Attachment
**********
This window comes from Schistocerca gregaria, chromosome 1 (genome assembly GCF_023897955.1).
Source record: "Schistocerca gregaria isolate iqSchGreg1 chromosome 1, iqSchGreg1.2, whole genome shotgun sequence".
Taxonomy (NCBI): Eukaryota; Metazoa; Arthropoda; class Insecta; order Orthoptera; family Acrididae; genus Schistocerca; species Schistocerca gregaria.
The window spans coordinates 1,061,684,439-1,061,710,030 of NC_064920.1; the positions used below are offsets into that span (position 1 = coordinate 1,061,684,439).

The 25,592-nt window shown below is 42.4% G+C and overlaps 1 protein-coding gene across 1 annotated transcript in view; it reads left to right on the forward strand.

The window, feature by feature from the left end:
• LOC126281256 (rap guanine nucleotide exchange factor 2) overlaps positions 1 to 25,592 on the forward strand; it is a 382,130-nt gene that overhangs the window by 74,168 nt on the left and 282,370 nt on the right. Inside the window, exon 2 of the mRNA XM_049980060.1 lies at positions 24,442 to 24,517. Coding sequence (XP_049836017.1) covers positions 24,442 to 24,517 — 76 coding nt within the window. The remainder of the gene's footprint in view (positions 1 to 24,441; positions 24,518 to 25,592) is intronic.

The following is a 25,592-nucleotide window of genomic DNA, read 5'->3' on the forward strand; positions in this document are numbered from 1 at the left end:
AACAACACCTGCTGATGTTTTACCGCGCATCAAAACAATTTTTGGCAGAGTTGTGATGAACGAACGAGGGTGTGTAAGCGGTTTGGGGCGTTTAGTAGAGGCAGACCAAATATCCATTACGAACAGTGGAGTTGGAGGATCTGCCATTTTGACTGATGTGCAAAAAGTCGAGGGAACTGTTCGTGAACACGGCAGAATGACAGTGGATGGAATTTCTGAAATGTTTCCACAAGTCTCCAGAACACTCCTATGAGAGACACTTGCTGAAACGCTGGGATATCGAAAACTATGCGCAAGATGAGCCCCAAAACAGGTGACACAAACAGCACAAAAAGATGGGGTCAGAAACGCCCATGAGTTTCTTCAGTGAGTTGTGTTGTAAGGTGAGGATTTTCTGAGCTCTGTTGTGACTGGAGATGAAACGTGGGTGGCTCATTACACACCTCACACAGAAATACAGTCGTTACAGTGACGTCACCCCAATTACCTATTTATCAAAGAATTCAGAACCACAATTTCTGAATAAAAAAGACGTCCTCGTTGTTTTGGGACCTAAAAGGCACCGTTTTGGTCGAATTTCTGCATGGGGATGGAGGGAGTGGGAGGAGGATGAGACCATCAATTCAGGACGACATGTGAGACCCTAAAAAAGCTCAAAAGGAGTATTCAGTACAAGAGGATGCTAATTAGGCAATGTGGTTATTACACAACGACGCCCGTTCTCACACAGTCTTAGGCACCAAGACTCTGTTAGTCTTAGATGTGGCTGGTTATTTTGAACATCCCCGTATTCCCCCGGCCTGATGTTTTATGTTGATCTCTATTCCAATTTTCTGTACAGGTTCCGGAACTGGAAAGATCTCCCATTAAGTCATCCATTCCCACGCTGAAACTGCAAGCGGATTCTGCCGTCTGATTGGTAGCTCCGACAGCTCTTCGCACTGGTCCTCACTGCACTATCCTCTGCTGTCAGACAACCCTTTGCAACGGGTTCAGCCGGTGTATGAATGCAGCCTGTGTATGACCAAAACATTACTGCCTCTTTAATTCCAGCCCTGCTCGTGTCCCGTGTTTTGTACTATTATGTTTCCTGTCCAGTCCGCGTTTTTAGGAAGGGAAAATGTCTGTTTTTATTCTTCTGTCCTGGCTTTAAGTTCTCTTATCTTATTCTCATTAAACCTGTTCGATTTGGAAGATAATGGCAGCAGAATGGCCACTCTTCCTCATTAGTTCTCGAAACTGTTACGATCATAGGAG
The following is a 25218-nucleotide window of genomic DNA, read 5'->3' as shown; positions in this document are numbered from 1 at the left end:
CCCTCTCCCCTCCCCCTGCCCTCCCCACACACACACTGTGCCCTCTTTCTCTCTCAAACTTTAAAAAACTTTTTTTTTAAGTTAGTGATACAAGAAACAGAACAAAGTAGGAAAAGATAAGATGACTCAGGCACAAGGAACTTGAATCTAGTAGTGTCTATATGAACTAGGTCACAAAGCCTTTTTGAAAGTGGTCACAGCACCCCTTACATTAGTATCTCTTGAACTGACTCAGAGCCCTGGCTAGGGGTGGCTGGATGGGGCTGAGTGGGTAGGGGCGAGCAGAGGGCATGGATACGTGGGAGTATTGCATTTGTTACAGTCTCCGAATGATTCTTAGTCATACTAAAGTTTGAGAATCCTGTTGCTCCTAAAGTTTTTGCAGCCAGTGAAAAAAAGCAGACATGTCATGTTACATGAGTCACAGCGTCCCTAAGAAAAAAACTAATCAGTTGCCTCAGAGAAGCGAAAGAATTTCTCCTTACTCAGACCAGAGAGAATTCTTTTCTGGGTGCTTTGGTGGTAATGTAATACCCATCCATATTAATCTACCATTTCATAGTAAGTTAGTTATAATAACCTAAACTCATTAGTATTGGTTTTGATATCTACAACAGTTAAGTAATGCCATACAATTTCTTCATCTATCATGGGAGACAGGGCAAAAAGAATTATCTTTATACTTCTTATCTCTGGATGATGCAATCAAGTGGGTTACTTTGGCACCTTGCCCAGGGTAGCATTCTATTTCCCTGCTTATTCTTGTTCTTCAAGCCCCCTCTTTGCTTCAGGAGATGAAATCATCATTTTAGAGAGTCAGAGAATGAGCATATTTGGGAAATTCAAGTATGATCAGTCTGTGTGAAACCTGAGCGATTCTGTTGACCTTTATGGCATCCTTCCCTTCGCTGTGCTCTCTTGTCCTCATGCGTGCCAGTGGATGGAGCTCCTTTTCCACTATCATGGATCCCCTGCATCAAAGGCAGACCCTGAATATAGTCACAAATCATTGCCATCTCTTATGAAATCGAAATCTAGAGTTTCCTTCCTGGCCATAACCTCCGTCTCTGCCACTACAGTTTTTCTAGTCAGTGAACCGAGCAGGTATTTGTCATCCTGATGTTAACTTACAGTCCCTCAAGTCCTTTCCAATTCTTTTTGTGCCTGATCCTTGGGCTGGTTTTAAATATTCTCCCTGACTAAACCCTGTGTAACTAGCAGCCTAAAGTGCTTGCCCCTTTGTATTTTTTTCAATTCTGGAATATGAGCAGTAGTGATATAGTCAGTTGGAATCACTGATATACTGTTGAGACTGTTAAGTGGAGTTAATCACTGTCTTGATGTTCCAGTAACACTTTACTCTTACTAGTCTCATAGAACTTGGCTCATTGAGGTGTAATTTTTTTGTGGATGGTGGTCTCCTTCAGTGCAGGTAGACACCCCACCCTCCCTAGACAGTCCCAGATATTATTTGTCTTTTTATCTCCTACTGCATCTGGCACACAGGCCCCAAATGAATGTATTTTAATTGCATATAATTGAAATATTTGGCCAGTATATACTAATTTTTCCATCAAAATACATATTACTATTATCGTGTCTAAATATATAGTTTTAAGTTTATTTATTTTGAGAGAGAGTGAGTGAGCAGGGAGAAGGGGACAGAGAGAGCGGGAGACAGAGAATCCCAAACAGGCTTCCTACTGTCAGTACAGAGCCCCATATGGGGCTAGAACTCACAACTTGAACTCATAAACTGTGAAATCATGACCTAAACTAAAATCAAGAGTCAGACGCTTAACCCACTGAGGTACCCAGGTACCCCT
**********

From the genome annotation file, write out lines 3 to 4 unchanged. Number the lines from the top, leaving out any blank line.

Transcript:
Taxonomy (NCBI): Eukaryota; Metazoa; Arthropoda; class Insecta; order Orthoptera; family Acrididae; genus Schistocerca; species Schistocerca gregaria.
The window spans coordinates 1,061,684,439-1,061,710,030 of NC_064920.1; the positions used below are offsets into that span (position 1 = coordinate 1,061,684,439).